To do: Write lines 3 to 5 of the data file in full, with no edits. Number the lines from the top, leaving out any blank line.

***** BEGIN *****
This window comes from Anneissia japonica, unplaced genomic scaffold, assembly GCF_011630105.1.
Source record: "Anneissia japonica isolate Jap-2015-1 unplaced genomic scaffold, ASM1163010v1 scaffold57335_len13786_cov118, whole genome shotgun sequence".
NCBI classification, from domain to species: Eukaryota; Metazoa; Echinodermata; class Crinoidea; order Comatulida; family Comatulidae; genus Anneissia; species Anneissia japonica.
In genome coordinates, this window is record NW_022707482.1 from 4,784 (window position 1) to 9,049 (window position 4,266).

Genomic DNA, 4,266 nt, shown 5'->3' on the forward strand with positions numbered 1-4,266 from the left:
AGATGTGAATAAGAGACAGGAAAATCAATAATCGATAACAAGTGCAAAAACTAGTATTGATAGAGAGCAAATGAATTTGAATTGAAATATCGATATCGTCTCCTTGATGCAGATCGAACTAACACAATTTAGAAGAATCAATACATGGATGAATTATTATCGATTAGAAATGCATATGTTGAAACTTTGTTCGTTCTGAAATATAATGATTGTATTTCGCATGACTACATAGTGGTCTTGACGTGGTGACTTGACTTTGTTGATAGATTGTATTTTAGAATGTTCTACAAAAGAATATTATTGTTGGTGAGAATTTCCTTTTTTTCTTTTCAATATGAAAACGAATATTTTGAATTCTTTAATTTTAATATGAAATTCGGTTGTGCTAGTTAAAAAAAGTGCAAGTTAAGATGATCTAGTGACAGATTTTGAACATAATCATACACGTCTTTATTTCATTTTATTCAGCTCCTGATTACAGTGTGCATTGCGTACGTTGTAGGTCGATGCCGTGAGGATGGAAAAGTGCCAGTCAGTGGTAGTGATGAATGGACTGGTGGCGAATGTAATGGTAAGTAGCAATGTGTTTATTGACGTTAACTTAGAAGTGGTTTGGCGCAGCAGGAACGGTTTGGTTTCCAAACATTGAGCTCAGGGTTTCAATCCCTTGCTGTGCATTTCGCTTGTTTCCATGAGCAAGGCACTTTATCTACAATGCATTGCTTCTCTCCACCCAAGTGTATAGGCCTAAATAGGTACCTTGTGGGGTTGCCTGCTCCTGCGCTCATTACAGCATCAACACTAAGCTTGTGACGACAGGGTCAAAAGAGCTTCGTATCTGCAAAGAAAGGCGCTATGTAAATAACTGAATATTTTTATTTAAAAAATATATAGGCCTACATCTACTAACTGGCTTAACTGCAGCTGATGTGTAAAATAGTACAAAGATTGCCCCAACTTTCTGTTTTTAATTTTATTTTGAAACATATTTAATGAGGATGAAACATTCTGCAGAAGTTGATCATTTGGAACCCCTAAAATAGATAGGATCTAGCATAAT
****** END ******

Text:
NCBI classification, from domain to species: Eukaryota; Metazoa; Echinodermata; class Crinoidea; order Comatulida; family Comatulidae; genus Anneissia; species Anneissia japonica.
In genome coordinates, this window is record NW_022707482.1 from 4,784 (window position 1) to 9,049 (window position 4,266).

Genomic DNA, 4,266 nt, shown 5'->3' on the forward strand with positions numbered 1-4,266 from the left: